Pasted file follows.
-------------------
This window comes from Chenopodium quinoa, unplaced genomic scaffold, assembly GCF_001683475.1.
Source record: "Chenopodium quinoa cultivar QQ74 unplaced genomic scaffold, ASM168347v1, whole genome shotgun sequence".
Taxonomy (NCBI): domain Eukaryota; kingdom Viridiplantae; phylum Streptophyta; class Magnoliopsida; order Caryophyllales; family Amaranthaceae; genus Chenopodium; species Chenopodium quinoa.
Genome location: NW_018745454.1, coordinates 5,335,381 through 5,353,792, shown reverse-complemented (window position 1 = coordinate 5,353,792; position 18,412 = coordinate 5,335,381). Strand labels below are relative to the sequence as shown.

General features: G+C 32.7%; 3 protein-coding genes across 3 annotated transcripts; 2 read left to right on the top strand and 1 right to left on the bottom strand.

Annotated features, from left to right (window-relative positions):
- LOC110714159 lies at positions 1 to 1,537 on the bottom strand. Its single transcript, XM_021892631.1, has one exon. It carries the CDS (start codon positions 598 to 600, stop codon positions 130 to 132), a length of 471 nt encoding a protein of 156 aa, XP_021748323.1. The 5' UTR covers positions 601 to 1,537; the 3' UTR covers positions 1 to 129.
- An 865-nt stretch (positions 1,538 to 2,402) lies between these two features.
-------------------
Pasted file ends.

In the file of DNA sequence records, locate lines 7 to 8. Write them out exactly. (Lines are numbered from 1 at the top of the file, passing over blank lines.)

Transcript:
- LOC110714159 lies at positions 1 to 1,537 on the bottom strand. Its single transcript, XM_021892631.1, has one exon. It carries the CDS (start codon positions 598 to 600, stop codon positions 130 to 132), a length of 471 nt encoding a protein of 156 aa, XP_021748323.1. The 5' UTR covers positions 601 to 1,537; the 3' UTR covers positions 1 to 129.
- An 865-nt stretch (positions 1,538 to 2,402) lies between these two features.